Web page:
Business Taxes and the Budget

Capital allowances
The annual investment allowance will temporarily
increase from £200,000 to £1 million for the twoyear
period from 1 January 2019 to 31 December
2020. This does mean there will once again be
complex rules for periods of account spanning
those dates, and businesses will need to take care
that they do not inadvertently spend too much at
the wrong time in the accounting period.

Employment allowance
Most employers can currently claim an
employment allowance of up to £3,000 to offset
against their liability to employer Class 1 NICs.
The Government are to restrict the allowance
to employers with an employer NICs liability of
less than £100,000 in the preceding tax year.
Where employers are connected, the £100,000
threshold will apply to their aggregated liability.
This change will take effect from 2020.

The government’s proposed reform of Class 2 and 4 NICs has had a chequered history. The original proposal was to abolish Class 2 contributions and reform Class 4 contributions. The Chancellor had to backtrack on the Class 4 reform due to the reaction to a proposed increase in rates and the Class 2 abolition was deferred to April 2019.
However a significant number of self-employed individuals with the lowest profits would have seen the voluntary payment they make to maintain access to the state pension rise substantially and so the government decided it would not be right to proceed with the abolition of Class 2.

VAT registration limits

The government had previously announced that the VAT registration and deregistration thresholds would be frozen at £85,000 and £83,000 respectively until April 2020.
The government has now announced that this freeze will continue for a further two years from 1 April 2020.

There was no mention of MTD in the Chancellor’s speech. However, as no changes were announced to the VAT threshold of £85,000, the introduction of MTD for VAT registered businesses remains a reality.

Digital Services Tax

The government remains committed to reform of the international corporate tax framework for digital businesses. However, pending global reform, interim action is needed to ensure the corporate tax system is sustainable and fair across different types of businesses.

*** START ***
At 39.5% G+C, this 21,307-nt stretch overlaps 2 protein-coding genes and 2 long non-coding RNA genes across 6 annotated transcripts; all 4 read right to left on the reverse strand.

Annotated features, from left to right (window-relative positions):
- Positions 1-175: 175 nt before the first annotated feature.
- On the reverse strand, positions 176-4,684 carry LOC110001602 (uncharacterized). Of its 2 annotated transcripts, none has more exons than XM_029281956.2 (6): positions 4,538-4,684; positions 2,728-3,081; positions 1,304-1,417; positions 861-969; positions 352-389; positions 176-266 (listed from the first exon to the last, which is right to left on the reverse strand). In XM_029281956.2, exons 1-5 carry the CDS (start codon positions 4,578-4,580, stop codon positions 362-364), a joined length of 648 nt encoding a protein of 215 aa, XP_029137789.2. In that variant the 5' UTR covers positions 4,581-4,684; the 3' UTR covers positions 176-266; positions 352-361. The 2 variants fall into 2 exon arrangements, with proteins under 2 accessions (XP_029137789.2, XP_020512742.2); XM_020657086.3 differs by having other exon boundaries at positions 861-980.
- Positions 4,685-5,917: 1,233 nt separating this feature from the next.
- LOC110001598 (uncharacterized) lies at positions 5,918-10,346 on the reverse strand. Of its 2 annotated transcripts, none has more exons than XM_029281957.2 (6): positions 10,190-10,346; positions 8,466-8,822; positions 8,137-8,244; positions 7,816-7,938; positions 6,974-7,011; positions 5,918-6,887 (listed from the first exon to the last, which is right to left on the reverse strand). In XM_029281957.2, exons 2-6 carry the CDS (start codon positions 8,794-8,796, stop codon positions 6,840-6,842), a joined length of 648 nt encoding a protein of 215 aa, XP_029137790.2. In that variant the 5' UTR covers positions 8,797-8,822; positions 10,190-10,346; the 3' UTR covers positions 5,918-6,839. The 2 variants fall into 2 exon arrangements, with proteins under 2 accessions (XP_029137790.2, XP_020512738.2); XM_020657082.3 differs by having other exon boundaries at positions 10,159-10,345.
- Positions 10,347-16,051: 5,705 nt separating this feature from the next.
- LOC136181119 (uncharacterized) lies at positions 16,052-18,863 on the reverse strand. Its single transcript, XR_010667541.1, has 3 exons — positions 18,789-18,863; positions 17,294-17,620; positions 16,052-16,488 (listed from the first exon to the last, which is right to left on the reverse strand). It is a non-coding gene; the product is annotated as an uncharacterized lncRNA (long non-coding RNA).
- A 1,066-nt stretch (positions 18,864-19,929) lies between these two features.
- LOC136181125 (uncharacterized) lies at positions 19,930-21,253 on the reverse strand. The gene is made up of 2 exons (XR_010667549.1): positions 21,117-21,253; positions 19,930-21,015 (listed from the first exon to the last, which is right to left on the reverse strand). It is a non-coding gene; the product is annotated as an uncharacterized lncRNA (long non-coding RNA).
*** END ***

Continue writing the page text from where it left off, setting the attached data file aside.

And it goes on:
Therefore, the government has announced that it will introduce a Digital Services Tax (DST) which will raise £1.5 billion over four years from April 2020. The DST will apply a 2% tax on the revenues of search engines, social media platforms and online marketplaces where their revenues are linked to the participation of UK users.
Businesses will need to generate revenues of at least £500 million globally to become taxable under the DST. The first £25 million of relevant UK revenues are also not taxable.

Exemption for travel expenses

Draft legislation has been issued which removes the requirement for employers to check receipts when making payments to employees for subsistence using benchmark scale rates. This will apply to standard meal allowances paid in respect of qualifying travel and overseas scale rates. Employers will only be asked to ensure that employees are undertaking qualifying travel. This will have effect from April 2019.
The proposed legislation will also allow HMRC to put the existing concessionary accommodation and subsistence overseas scale rates on a statutory basis from 6 April 2019. Like benchmark rates, employers will only be asked to ensure that employees are undertaking qualifying travel.